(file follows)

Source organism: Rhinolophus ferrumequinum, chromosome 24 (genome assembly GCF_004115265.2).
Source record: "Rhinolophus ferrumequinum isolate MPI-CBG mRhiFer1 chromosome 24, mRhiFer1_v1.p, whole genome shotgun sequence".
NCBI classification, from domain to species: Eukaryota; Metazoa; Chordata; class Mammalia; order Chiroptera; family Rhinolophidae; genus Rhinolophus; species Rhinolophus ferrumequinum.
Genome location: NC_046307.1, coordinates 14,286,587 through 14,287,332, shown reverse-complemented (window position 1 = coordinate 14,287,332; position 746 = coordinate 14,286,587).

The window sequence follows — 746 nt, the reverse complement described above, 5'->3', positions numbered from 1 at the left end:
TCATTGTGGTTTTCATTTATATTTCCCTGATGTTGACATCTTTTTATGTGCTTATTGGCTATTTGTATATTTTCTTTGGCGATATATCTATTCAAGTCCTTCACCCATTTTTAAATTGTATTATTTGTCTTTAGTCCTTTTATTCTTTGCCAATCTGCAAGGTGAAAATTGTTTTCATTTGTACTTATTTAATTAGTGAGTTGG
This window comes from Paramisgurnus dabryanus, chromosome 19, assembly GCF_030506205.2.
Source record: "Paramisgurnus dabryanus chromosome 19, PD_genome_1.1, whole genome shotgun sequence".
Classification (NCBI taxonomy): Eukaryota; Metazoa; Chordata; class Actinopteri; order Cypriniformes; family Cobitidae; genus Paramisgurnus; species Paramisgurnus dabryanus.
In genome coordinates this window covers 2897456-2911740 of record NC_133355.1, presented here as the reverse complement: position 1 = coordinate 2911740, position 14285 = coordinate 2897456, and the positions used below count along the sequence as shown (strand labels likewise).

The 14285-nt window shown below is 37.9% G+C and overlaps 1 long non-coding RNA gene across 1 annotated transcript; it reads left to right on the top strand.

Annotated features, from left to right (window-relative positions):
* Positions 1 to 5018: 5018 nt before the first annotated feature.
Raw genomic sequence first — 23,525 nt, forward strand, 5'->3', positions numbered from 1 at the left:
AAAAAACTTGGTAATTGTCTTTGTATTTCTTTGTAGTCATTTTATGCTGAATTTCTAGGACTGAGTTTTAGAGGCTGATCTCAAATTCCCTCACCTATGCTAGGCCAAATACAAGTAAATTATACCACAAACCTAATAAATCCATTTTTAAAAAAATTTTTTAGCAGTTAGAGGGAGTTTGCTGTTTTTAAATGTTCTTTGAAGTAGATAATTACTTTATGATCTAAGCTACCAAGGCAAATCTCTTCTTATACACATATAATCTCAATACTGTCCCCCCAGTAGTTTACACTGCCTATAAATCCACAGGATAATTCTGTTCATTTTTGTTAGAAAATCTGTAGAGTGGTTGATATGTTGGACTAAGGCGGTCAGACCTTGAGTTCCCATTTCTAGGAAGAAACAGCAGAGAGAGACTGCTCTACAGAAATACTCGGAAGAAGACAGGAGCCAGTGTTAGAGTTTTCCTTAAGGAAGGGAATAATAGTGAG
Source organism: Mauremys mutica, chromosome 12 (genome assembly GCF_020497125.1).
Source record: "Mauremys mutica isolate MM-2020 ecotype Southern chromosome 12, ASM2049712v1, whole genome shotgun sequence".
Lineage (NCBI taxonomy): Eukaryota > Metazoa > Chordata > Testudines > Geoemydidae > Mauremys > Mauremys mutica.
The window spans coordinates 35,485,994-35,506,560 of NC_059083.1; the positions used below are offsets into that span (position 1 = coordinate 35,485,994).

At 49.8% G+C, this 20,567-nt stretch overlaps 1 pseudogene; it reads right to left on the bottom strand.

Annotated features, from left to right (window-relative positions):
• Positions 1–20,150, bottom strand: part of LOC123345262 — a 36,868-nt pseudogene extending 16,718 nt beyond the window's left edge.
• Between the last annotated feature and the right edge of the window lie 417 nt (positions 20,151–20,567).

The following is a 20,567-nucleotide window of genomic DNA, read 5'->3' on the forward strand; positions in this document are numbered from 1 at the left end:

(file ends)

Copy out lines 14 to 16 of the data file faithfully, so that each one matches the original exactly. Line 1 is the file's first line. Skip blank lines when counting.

Raw genomic sequence first — 23,525 nt, forward strand, 5'->3', positions numbered from 1 at the left:
AAAAAACTTGGTAATTGTCTTTGTATTTCTTTGTAGTCATTTTATGCTGAATTTCTAGGACTGAGTTTTAGAGGCTGATCTCAAATTCCCTCACCTATGCTAGGCCAAATACAAGTAAATTATACCACAAACCTAATAAATCCATTTTTAAAAAAATTTTTTAGCAGTTAGAGGGAGTTTGCTGTTTTTAAATGTTCTTTGAAGTAGATAATTACTTTATGATCTAAGCTACCAAGGCAAATCTCTTCTTATACACATATAATCTCAATACTGTCCCCCCAGTAGTTTACACTGCCTATAAATCCACAGGATAATTCTGTTCATTTTTGTTAGAAAATCTGTAGAGTGGTTGATATGTTGGACTAAGGCGGTCAGACCTTGAGTTCCCATTTCTAGGAAGAAACAGCAGAGAGAGACTGCTCTACAGAAATACTCGGAAGAAGACAGGAGCCAGTGTTAGAGTTTTCCTTAAGGAAGGGAATAATAGTGAG
Source organism: Mauremys mutica, chromosome 12 (genome assembly GCF_020497125.1).